Harry Klinkhamer
A lesson you think the West would have learned by now. Juan Cole's Napoleon's Egypt is a well thought out visit to Napoleon's invasion of the Middle East in the late 18th Century. Interestingly, the further you get into the book, the further Napoleon fades into the background. The book tends to focus more on the relationship between the French army, the Ottoman-lead government in Egypt, and the Arabs and Bedouins who lived there. Not quite a social history in my opinion, but more so a demonstrat ...more
Jan 21, 2009 Joe rated it it was amazing  ·  review of another edition
Really great book, from a great writer and historian. Napoleon's Egyptian invasion was short lived but, despite having lived in Egypt for two years, I knew almost nothing about it. Interestingly, it is often ascribed as having been influential, particular relating to Egypt's judicial and administrative systems. Cole is mixed on its impact, and instead focuses on the practical realities of occupation, the variety of strategic errors and, most fascinatingly, Napoleon's attempt to co-opt popular Is ...more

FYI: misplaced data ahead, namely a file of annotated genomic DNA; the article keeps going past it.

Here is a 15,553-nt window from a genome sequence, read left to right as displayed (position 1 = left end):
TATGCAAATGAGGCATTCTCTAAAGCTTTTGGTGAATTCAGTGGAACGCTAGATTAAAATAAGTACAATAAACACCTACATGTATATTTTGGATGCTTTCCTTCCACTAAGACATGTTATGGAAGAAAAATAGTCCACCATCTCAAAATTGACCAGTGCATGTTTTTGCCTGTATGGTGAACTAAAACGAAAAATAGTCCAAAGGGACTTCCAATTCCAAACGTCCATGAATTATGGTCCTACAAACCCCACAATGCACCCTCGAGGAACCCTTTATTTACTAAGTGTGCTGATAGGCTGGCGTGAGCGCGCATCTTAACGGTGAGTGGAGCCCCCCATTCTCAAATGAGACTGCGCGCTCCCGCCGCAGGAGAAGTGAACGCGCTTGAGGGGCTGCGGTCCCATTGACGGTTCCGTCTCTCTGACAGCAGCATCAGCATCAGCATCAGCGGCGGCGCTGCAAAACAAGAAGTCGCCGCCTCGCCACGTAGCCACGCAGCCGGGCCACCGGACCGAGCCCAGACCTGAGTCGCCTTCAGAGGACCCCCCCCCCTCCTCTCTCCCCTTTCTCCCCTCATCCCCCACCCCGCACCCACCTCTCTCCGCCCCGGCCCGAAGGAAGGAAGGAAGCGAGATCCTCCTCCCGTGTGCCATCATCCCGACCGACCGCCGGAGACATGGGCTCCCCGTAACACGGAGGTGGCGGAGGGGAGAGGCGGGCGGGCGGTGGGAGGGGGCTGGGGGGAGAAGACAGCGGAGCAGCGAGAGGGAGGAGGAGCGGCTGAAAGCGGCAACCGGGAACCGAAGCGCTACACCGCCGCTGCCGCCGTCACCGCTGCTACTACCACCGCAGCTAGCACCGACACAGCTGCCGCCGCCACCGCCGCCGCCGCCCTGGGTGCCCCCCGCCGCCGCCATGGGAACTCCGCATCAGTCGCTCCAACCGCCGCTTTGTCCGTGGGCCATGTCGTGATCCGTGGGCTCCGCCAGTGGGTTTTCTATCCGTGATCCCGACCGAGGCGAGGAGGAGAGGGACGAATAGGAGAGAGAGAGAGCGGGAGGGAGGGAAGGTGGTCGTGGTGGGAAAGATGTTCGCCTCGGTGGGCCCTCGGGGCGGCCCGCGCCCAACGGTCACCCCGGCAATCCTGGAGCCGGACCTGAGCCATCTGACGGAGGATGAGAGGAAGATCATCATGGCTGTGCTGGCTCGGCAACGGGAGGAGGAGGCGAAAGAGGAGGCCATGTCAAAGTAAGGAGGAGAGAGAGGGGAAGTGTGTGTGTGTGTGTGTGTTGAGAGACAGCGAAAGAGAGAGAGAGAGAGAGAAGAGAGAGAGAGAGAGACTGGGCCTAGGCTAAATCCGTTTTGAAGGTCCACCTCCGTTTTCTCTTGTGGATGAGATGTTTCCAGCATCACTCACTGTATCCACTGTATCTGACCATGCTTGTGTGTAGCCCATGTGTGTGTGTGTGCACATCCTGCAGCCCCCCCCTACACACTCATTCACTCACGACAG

محمد الناغي
- كتاب تشعر انه موجه للقاريء الفرنسي في المقام الأول.

- الكتاب يعج بتفاصيل واسهاب لدقائق الحياة اليومية للغزاة الفرنسيين في مصر، بما أوقع ايقاع الكتاب في مواضع كثيرة.

- ثمة معلومات شيقة عن مصر ونمط حياة المصريين ودقائق معيشتهم.

- يورد الكاتب ثورة المدنيين المصريين ضد الفرنسيين كأول ثورة يثورها المصريين أنفسهم لا المماليك ضد المستعمر، وكيف بذلوا كل غال ونفيس من أموالهم ودماءهم لإنجاحها لولا عدم تدريبهم القتالي بطبيعة الحال، وافتقارهم للأسلحة الحديثة من مدافع متحركة ومسدسات وبنادق.

- الكتاب وفق مؤ
Feb 27, 2008 Trevor rated it it was ok  ·  review of another edition